Rome, June 16, 2023

Dear Sisters, Friends and Partners in Mission, 

… through the power of the Spirit

These are bold words for us to proclaim and commit ourselves to publicly. And yet on this Feast of the Sacred Heart 2023, that is what we do when we renew our commitment to follow Jesus Christ forever as Religious of the Sacred Heart (RSCJ) and begin to prepare for our next General Chapter 2024. RSCJ and our friends and partners in mission, celebrate again the invitation of Jesus to come, to walk, to remain in His immense love especially when we embrace the reality that we always walk with others and we will never be transformed by ourselves! “The Spirit dwelling within us gradually transforms us, enabling us through His power to remove whatever hinders [the Spirit’s] action.” (Society of the Sacred Heart Constitutions, par. 21)

This letter for the Feast of the Sacred Heart is being written “on the way”, started in Rome with our reflection as Central Team on the readings and realities of this year.

It continued during these last weeks while Marie-Jeanne, Bodo and I visited our sisters and our people in Peru, and now here in Santo Domingo where a small group of RSCJ gathered around a candle are discerning what God is calling us to be and to do with the people of Haiti. Many images stay with me during this rich time of the liturgical year -- the Women of the Dawn encountering Jesus at the tomb impelled to share the Good News, the missioning of the disciples as Jesus returns to the Father, the vision and commitment of Sophie, the fire of the Spirit at Pentecost, and soon the Feast of the pierced Heart of Jesus.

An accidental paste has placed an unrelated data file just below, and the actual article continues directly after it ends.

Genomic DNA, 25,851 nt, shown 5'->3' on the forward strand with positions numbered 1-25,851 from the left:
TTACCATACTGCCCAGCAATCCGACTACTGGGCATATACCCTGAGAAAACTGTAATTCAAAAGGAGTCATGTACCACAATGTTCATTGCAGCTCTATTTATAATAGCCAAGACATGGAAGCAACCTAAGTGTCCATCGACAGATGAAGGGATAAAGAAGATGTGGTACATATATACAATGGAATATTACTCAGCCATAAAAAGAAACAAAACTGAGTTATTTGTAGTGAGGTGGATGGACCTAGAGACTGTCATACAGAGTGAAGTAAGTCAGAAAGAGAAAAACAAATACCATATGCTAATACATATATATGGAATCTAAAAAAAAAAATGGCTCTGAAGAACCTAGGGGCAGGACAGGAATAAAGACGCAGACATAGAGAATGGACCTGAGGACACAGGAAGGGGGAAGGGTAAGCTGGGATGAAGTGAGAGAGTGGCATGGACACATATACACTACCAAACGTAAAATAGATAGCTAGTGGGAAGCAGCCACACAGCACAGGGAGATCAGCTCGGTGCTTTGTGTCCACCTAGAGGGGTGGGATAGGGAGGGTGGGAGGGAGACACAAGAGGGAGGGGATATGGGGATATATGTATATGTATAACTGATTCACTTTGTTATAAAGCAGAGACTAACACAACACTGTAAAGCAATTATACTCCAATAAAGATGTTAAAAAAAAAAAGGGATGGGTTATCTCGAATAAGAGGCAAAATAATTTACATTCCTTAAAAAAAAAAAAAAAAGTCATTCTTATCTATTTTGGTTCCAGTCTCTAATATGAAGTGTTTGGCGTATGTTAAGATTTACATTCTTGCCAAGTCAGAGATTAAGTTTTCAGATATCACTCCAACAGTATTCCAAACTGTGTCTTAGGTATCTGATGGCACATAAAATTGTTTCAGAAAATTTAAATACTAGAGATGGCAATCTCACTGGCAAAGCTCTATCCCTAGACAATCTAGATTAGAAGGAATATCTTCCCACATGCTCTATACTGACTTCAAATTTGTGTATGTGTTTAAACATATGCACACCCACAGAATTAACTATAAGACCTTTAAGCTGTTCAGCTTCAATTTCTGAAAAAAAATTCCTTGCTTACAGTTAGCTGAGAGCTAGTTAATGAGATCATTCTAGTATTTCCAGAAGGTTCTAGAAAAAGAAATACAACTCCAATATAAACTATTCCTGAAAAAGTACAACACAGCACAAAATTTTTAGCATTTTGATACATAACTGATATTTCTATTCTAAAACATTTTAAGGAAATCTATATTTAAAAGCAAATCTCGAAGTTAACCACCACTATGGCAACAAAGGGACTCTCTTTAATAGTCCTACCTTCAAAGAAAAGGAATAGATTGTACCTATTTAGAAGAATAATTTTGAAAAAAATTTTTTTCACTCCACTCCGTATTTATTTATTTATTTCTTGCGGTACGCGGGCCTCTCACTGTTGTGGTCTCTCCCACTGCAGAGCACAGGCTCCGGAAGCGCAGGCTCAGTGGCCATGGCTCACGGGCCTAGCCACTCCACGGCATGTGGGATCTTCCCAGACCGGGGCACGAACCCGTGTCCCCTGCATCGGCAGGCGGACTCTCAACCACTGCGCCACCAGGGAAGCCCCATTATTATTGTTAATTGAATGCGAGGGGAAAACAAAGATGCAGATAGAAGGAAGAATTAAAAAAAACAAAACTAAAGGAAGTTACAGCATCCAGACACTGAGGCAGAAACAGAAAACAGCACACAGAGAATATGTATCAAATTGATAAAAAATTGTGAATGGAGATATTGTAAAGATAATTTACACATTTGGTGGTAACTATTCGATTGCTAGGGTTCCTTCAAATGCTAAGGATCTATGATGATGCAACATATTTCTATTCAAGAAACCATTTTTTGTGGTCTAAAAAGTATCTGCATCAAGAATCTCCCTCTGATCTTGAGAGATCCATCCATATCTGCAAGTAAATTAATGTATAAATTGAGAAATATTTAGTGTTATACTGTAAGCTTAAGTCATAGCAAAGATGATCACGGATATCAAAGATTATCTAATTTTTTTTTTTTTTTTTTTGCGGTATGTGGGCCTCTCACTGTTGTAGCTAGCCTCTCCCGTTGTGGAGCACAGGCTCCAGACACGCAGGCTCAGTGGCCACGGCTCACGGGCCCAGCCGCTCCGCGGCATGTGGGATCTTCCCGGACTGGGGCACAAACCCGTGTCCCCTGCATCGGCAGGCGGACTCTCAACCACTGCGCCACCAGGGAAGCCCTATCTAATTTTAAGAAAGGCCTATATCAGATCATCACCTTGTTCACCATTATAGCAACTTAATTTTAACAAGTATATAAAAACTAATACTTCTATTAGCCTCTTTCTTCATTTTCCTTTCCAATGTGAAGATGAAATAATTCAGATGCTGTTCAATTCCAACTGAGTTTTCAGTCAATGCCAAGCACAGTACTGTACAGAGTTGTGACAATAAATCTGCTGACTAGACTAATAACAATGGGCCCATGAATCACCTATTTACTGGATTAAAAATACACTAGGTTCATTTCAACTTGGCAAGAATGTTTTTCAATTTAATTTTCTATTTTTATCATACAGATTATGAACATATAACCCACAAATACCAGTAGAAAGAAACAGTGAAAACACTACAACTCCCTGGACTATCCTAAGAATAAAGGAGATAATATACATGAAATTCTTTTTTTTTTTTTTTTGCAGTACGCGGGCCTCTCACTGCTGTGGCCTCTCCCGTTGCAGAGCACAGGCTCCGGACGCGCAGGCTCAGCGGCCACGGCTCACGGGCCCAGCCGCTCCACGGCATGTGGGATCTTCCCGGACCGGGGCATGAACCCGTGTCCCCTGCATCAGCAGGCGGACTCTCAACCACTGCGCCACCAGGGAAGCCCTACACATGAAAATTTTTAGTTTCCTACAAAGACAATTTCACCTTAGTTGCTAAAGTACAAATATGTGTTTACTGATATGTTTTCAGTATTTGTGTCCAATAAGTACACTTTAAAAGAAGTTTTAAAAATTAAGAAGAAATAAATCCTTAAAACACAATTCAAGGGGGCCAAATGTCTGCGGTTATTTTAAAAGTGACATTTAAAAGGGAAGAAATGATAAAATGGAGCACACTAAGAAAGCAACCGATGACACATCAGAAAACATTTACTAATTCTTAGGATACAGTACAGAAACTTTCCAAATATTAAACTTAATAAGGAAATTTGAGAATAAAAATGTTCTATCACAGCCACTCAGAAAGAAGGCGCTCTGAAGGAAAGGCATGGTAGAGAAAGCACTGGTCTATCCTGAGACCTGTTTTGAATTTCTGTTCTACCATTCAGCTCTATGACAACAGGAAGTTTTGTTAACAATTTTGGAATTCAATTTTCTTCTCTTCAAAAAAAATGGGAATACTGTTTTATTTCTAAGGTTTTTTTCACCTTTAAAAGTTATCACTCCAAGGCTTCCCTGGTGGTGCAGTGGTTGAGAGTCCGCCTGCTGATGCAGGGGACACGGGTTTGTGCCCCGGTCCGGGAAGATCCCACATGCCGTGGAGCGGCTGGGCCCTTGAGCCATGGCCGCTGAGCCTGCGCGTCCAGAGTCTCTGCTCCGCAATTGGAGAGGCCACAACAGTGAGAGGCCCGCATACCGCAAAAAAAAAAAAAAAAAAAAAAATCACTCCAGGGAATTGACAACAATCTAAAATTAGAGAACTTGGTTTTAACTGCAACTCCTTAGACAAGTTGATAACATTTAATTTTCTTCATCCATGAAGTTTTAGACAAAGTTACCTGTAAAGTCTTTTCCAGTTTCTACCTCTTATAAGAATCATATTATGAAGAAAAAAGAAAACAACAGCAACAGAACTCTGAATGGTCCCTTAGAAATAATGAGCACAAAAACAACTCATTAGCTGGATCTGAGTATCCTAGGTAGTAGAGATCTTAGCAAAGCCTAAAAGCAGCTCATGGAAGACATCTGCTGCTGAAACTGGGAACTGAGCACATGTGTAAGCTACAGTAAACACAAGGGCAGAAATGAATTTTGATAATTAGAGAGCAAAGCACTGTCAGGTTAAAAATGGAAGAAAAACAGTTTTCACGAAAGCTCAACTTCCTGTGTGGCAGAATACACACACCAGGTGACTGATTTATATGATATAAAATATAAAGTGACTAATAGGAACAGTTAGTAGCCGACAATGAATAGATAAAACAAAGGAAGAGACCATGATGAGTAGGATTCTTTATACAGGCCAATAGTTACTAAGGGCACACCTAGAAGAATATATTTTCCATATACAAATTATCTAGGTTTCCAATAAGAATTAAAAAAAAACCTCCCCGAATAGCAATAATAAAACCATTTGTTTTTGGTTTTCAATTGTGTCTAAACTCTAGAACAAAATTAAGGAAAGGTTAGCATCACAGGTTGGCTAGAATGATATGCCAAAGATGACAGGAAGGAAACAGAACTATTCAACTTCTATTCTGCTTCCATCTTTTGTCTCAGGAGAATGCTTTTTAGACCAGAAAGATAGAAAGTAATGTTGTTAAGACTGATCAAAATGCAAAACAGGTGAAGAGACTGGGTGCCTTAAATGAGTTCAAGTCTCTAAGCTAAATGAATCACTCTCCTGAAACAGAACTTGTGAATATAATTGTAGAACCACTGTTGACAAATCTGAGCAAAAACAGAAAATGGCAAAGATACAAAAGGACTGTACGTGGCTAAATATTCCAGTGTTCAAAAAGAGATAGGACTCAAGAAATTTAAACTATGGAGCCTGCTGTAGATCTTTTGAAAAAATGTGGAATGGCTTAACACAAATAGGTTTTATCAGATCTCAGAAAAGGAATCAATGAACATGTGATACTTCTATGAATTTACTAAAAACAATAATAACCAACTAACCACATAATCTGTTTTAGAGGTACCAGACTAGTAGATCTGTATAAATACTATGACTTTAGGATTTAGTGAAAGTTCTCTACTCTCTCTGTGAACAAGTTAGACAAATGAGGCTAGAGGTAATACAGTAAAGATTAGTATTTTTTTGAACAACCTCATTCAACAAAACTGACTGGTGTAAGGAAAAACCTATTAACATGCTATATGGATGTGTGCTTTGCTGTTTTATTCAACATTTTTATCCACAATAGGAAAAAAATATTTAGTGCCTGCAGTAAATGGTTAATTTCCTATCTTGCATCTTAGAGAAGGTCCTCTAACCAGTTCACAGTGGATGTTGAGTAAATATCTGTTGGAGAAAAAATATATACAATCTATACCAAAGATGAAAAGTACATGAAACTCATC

During these days I have been praying about how Jesus’ experience of the desert shaped him and the power of the Spirit guided him to proclaim his mission and how Sophie’s dependence on the power of the Spirit guided her life, kept her faithful especially in hard times, and ensured that her actions and decisions were rooted in the Heart of Jesus. As we come to the Feast of the Sacred Heart of Jesus, let’s pray together that we too may be rooted in this pierced Heart, guided by the Spirit to know and live the preferences of His Heart, remembering the challenge of the Chapter of 2016, “Who is God calling us to be and what is God calling us to do?”. With certitude, we are called individually and as a community to enter into the pierced Heart of Jesus through and with our brothers and sisters, to remain in that love, to commit ourselves again to discover and be God’s love for those we meet and live with along the way, especially with those who are suffering and also for each other.